IoT security and the world of US medicine

IoT in healthcare faces its fair share of challenges

IoT in healthcare faces its fair share of challenges

Internet of Things security is anything but a homogenous concept. It is, rather, extremely dependent on the type of products being developed and – in many cases – the sort of regulatory restrictions they are subject to.

Of all the sectors where IoT is proliferating, however, it is arguably medical that is the most fraught. In medical IT, developers have to operate in a minefield of intense regulation, life and death safety issues, and an unusually high (and of course very much unwelcome) degree of scrutiny from hackers.

The hacking of medical data is a popular criminal enterprise, particularly in the US, where just last week UCLA Health hospitals say hackers may have accessed personal information and medical records of as many as 4.5 million patients.

However, while no-one would be overjoyed at the thought of something as intimate as their medical records falling into the hands of digital crooks, it is arguably the patient who has the least to worry about here. The main targets of medical data theft are US insurance companies and the institutions that administer Medicare. In the US, patients usually collect medication and leave it to pharmacists to bill the insurance companies.

A single refill for five months’ medication can easily add up to a few thousand dollars, so the rewards for effective fraud – with hackers posing as pharmacists – are large. Insurance companies, of course, foot the bill, while for those impersonated the results can cost time, stress, and in worst case scenarios a potentially dangerous delay in securing their medication.

It’s just one example of why security around medical data – medical IoT’s bread and butter – has to be so tight.

Someone extremely familiar with the territory is Sridhar Iyengar, one of the founders of AgaMatrix. At AgaMatrix, Iyengar  helped develop the first iPhone –connected medical device, a glucose monitor called iBGStar, then a revolutionary innovation for diabetes sufferers.

Nowadays Iyengar’s focus is on Misfit, a wearables company focussing on fitness rather than illness, but he is still deeply involved with issues surrounding IoT, health, and security. In September, he will attend Internet of Things Security conference in Boston as a keynote speaker, where he will draw on his expertise in diabetes to illustrate the wider challenges confronted by developers in the realm of medical IoT.

“The Holy Grail in this world of diabetes is what they call an artificial pancreas,” he says, “meaning that, if you can sense how much glucose is in your blood, you can pump in the right amount of insulin to automatically regulate it. Nobody has made a commercial version of that. Partly because the folks who make a glucose sensor are different to the folks that make the pumps and it has been  difficult for the two to cooperate due to trade secrets and the complexities of sharing the liability of devices from different manufacturers that must work in unison. The patients are left to suffer.”

In one famous incident, this frustrating discontinuity was first overcome by a “citizen scientist,” a father who hacked his diabetic child’s separate devices and was able to link the two together. While this was never marketed, it signalled that the race for a commercially viable artificial pancreas was very much on. However, while no-one would resent such intrepid ingenuity on the part of the “citizen scientist,” Iyengar points out that it is also demonstrates the devices in question were very much hackable.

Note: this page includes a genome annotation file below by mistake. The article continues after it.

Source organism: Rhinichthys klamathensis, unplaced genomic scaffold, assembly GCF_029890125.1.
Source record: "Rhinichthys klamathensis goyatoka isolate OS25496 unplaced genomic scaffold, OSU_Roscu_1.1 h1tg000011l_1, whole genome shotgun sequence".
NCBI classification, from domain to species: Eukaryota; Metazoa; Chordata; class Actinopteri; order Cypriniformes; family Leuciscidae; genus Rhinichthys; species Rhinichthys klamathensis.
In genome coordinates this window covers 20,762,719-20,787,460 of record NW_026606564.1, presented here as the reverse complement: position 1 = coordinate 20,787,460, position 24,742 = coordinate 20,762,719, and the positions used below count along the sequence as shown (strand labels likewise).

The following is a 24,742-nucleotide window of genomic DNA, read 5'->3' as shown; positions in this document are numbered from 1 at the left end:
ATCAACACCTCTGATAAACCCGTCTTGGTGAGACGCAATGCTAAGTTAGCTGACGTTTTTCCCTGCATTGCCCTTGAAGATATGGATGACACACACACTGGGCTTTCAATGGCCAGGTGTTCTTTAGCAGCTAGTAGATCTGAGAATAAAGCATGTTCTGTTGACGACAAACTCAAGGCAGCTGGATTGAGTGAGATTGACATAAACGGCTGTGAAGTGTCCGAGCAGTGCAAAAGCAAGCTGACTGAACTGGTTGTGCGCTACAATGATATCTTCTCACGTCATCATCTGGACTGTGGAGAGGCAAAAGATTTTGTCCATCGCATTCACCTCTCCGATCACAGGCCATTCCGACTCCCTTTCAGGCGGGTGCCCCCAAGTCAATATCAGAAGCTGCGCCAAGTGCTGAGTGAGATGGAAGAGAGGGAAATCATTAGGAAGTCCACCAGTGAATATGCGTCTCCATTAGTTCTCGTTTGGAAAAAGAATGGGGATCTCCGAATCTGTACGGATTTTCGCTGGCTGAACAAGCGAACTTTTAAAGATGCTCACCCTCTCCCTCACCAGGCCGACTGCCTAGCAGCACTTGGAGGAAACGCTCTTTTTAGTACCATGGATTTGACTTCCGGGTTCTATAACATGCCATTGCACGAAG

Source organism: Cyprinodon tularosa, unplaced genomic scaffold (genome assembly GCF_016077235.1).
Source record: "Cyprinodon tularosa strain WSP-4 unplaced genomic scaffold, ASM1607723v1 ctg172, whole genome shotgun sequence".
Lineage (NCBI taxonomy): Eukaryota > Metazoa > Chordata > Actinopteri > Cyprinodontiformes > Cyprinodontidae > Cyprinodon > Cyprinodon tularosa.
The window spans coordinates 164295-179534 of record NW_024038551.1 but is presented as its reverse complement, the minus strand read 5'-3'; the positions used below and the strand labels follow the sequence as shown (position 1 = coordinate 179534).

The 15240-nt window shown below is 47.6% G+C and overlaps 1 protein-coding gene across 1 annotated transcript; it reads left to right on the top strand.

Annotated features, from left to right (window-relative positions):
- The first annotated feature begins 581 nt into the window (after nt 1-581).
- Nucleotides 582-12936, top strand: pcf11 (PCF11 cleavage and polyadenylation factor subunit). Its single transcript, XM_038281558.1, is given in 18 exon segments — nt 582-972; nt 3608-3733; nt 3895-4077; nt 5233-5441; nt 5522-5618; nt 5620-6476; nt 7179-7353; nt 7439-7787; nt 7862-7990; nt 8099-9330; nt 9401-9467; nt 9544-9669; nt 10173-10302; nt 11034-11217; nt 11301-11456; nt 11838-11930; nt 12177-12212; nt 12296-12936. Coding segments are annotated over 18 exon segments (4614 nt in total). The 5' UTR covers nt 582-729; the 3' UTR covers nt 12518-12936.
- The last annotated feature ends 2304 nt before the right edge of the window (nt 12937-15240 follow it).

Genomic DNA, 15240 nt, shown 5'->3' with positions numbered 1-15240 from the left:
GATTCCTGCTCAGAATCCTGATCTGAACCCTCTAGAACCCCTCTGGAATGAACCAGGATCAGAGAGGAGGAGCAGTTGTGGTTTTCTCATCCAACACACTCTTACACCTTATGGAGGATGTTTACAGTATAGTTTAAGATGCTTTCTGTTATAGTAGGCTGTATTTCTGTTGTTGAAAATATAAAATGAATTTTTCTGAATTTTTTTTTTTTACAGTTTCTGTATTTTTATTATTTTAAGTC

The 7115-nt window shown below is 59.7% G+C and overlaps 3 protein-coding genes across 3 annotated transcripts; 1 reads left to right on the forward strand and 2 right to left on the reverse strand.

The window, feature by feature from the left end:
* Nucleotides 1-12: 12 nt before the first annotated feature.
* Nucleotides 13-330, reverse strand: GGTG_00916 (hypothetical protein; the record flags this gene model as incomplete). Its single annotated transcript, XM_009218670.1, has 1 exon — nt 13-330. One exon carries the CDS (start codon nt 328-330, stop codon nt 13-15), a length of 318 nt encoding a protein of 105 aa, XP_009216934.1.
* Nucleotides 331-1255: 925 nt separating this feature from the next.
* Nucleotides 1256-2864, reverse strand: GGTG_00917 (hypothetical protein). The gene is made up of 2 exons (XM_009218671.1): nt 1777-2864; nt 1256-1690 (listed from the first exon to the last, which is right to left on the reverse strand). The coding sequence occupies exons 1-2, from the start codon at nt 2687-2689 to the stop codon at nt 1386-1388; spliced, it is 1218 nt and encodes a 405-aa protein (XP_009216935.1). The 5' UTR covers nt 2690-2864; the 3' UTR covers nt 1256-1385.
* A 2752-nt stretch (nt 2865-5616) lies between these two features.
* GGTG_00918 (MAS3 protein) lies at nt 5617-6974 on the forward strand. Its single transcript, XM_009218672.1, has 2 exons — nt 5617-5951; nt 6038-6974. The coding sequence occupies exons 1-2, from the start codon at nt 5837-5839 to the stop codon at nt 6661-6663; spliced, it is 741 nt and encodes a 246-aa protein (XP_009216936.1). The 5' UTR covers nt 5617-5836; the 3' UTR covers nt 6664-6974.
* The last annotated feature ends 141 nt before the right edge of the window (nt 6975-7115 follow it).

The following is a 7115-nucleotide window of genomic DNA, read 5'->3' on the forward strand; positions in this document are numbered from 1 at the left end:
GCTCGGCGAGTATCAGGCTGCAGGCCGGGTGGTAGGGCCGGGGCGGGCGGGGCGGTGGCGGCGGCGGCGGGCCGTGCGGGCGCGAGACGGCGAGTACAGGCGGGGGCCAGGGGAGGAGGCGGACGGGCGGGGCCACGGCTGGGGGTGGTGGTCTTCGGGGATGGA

“If somebody hacks into an insulin pump you could kill someone,” he says. “They overdose, they go into a coma, they die. None of these insulin pump manufacturers are going to open source anything: they can’t, because of the deadly consequences of someone hacking it.”

Ultimately, it will prove an interesting challenge to future regulators to establish precisely where to draw the line on issue such as this. Still, the capacity for others to easily take control of (for instance) a connected pacemaker is bound to generate a degree of concern.

Many of these issues are complicated by existing regulations. The US Health Insurance Portability and Accountability Act (HIPAA) requirements state that medical data can only be shared after it has been completely anonymised, which presents something of a paradox to medical IoT, and frequently requires complex architectures and dual databases, with pointers enabling healthcare professionals to blend the two together and actually make sense of them.

Issues like this mean developers can’t rely on industry standard architectures.

“You can’t rely on this network immune system that exists in the consumer software space where many different parties are vigilant in monitoring breaches and bugs because multiple vendors’ code is used by a product,” says Sridhar, picking an apt metaphor. “If you want to develop security related features you kind of have to do it yourself.”  In turn this means that, if there are breaches, you have to address them yourself. “It raises this interesting dilemma,” he says. “On the one hand the way that software’s written in the medical field, it’s supposed to be more safe. But in some situations it may backfire and the entire industry suffers.”